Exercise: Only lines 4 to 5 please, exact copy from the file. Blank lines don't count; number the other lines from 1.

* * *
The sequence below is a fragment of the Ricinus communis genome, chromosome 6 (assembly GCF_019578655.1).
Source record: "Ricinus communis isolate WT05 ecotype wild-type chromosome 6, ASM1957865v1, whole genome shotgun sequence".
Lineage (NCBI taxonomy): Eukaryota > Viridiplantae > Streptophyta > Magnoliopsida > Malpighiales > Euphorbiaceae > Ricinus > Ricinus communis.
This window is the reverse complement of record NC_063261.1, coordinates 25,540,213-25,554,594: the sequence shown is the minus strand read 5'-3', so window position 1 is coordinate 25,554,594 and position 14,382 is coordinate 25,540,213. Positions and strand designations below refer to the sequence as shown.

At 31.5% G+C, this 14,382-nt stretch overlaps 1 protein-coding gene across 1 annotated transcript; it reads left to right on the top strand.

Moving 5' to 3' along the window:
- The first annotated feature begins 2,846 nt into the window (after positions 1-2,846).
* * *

This window is the reverse complement of record NC_063261.1, coordinates 25,540,213-25,554,594: the sequence shown is the minus strand read 5'-3', so window position 1 is coordinate 25,554,594 and position 14,382 is coordinate 25,540,213. Positions and strand designations below refer to the sequence as shown.

At 31.5% G+C, this 14,382-nt stretch overlaps 1 protein-coding gene across 1 annotated transcript; it reads left to right on the top strand.